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The Best of Gut Check: The Snoopy Snow Cone Machine, or A Boy and His Dream - A Photo Essay

Categories: In the Kitchen
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While Gut Check is on vacation, enjoy highlights from the past two years.

In this week's review of area snow-cone stands, I mention my childhood obsession with the Snoopy Sno-Cone Machine. This toy, first manufactured in the late 1970s, seemed the ideal summer activity: Make your own icy treat and -- this is America, after all -- sell them to your friends for a profit. My parents refused to buy me one. And for twenty-odd years, my resentment has lingered.

Until now.

As I researched snow cones and snowballs online, I learned that the Snoopy Sno-Cone Machine is still being manufactured. In fact, it's sold at Wal-Mart and Toys 'R' Us. After a desultory morning spent fruitlessly wandering the aisles of a nearby Wal-Mart -- seriously, is there a more depressing store? -- I was beginning to think the Snoopy Sno-Cone Machine would remain the dream of my younger self. However, thanks to Niche and Veruca pastry chef Mathew Rice, I learned that Urban Outfitters sells the toy. It costs twice as much as it should -- but, really, can you put a price on a dream? I plunked down my $26 and returned to Gut Check International Headquarters, ready for some kind of epiphany. First, though, I had to assemble the thing.

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This wasn't so difficult. But I did learn that my review misstates how the toy works. You don't squeeze the dispense the syrup from Snoopy's head. There's a separate syrup bottle.

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Here you see the assembled toy. It's ready to shave ice. But you also need to prepare the syrup.
 
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As I mentioned yesterday, the syrup recipe is to dissolve a cup of sugar and the Flavor Aid packet in a half-cup of water. I did that at home this morning. The recipe produces much more than can fit inside the snowman syrup dispenser pictured above, which prompted much swearing and mopping up with paper towels in my kitchen.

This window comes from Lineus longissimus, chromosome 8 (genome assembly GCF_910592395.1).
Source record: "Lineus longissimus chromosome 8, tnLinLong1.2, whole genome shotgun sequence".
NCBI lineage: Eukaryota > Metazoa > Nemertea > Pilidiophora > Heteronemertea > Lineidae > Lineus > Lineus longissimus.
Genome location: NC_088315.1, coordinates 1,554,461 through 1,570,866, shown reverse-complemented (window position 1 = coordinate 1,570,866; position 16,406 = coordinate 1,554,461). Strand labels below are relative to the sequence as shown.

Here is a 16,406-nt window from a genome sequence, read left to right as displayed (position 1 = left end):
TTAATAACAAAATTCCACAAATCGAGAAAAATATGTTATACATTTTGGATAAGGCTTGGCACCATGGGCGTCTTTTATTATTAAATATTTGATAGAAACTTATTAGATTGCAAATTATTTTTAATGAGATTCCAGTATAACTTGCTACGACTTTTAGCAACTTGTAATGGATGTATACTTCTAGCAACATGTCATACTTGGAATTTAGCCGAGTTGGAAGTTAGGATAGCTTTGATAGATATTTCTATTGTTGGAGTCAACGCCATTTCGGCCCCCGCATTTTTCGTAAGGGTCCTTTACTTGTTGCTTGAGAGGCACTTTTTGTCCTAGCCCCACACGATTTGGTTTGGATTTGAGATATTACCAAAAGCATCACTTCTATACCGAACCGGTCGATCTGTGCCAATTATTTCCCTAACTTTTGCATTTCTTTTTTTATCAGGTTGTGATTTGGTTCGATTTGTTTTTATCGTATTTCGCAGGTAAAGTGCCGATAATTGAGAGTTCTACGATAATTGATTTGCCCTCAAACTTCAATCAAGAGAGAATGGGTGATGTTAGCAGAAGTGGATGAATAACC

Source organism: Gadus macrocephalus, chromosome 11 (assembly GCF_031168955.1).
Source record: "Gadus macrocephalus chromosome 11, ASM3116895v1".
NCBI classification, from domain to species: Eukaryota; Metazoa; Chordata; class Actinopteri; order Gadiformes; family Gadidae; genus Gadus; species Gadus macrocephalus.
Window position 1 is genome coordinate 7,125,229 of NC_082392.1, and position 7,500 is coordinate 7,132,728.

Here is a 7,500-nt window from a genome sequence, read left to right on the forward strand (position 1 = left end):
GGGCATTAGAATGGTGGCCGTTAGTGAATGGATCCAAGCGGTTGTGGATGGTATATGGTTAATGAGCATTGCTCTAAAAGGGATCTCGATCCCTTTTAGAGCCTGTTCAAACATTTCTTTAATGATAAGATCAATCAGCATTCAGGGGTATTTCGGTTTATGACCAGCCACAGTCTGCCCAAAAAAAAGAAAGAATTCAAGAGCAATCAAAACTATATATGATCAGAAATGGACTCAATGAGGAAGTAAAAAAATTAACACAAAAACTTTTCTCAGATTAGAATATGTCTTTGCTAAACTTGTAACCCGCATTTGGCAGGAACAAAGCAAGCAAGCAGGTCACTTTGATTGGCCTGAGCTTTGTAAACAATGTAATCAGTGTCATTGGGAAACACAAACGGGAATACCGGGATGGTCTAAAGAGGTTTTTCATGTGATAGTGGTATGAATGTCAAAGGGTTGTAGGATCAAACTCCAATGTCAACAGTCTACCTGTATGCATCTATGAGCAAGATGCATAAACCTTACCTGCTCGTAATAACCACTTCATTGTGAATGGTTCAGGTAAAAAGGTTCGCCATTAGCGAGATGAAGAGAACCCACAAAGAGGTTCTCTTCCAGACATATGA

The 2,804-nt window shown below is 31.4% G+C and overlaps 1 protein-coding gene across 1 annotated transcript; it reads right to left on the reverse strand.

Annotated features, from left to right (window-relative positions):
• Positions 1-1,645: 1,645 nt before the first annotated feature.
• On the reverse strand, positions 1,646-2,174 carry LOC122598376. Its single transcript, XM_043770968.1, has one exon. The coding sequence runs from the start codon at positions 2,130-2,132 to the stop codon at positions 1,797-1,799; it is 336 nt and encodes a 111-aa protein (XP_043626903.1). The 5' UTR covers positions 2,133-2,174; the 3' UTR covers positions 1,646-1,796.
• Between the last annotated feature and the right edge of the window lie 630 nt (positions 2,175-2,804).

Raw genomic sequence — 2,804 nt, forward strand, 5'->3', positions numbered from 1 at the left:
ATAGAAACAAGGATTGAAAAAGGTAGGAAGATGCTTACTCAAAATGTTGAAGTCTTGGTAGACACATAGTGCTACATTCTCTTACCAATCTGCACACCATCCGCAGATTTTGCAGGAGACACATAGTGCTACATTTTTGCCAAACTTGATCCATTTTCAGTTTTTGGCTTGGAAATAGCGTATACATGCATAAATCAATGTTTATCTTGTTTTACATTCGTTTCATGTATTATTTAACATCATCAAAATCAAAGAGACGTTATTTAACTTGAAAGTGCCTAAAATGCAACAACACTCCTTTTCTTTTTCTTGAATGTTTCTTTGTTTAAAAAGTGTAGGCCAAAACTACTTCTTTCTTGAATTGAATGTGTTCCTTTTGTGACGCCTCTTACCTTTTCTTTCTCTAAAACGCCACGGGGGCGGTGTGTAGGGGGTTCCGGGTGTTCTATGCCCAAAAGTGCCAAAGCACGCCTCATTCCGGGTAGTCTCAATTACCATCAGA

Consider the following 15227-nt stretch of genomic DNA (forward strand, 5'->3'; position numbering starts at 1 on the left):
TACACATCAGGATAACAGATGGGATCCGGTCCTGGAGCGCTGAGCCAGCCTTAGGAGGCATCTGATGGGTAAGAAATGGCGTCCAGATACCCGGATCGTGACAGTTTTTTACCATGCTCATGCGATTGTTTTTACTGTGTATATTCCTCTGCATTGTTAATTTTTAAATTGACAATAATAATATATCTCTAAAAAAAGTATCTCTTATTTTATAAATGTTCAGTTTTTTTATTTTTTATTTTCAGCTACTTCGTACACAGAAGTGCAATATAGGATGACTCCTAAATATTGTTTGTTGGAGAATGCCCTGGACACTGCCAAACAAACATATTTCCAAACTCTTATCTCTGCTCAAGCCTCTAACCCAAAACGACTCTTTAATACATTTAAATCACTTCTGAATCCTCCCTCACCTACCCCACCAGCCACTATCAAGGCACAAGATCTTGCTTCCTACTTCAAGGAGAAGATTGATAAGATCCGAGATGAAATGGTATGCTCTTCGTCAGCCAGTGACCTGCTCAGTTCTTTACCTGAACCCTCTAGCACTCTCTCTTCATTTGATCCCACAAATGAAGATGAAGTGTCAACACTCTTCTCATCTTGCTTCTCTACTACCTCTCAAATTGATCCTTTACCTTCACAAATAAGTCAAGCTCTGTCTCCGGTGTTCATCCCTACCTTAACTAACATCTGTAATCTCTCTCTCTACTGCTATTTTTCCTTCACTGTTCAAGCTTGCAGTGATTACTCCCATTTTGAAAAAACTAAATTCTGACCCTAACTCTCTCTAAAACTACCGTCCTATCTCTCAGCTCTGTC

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In the picture above you can see the size of the syrup bottle relative to the toy. The plastic water bottle holds the excess syrup. (The excess that didn't end up on my kitchen counter, that is.)

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Now you're ready to make a snow cone. Insert an ice cube into the chute, place the Snoopy thing into the chute, apply pressure and turn the crank -- voila! shaved ice.

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Sexy crank-turning action. NSFW? You tell me.

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You have to turn the crank several times to produce enough ice to fill one of the Dixie-sized cups provided with the toy.

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I've been working on the same ice cube for a while now.

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This is actually really freakin' tedious.

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I decided that this was close enough to a full cup of shaved ice.

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Above you see a close-up photo of the (nearly) full Dixie cup of shaved ice. All that's needed now is syrup. And a spoon. Of course, I didn't think to bring a spoon. Fortunately, the Snoopy Sno-Cone Machine comes with a miniature snow shovel to remove the ice from the machine so that will have to do.

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Here's the product of my labor, already melting into a pool of purple liquid. The ice is much more finely shaved than I expected. The syrup? Well, I think Annie described it best: "This tastes like the cough medicine they give you when you're a kid. Robitussin." Yup. After all these years -- all that dreaming -- I have a Dixie cup of icy Robitussin. Except it won't get me high. But don't take my word for it. Should you find yourself in the neighborhood of Gut Check International Headquarters, you can try one for yourself.

If I'm not here at the time, I'm probably at Tropical Moose.

Originally published August 14, 2008

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